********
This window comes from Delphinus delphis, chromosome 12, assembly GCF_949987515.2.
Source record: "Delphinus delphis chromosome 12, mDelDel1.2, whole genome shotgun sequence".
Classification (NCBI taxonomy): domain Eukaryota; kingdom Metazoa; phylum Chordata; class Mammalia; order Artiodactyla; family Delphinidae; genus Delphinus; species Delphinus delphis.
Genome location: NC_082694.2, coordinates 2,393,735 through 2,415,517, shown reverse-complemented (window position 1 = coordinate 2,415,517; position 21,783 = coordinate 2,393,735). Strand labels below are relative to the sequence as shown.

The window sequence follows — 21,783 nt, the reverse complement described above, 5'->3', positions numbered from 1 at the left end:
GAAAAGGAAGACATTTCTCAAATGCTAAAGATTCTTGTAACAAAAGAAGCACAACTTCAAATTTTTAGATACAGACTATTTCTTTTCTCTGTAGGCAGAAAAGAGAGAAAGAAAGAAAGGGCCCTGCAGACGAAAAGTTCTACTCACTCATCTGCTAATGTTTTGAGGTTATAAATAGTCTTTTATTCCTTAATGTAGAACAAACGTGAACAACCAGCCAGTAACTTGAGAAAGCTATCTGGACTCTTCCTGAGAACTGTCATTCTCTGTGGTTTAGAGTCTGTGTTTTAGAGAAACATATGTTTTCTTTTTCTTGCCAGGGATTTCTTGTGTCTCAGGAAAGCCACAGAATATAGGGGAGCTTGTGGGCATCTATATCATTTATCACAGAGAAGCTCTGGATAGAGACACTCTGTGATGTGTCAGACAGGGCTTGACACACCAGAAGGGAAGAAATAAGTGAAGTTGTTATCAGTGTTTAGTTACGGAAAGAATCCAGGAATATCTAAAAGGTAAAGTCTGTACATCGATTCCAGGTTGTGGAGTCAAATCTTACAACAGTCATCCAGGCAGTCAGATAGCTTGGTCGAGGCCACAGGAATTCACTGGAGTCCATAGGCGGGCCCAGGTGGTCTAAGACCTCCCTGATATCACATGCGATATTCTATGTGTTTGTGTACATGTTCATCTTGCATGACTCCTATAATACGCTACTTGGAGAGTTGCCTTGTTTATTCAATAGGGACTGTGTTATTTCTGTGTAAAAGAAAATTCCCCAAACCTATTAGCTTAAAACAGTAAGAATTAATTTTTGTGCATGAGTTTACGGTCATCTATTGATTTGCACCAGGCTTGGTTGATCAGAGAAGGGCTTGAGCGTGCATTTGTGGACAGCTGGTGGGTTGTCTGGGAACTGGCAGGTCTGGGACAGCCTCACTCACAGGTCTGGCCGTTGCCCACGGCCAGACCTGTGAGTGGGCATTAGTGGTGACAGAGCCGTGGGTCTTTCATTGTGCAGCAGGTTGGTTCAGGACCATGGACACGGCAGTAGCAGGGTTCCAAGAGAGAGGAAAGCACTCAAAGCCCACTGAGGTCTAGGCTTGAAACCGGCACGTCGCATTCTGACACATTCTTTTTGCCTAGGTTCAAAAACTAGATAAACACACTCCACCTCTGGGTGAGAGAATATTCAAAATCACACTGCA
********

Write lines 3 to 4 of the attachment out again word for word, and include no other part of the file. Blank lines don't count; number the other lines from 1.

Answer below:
Classification (NCBI taxonomy): domain Eukaryota; kingdom Metazoa; phylum Chordata; class Mammalia; order Artiodactyla; family Delphinidae; genus Delphinus; species Delphinus delphis.
Genome location: NC_082694.2, coordinates 2,393,735 through 2,415,517, shown reverse-complemented (window position 1 = coordinate 2,415,517; position 21,783 = coordinate 2,393,735). Strand labels below are relative to the sequence as shown.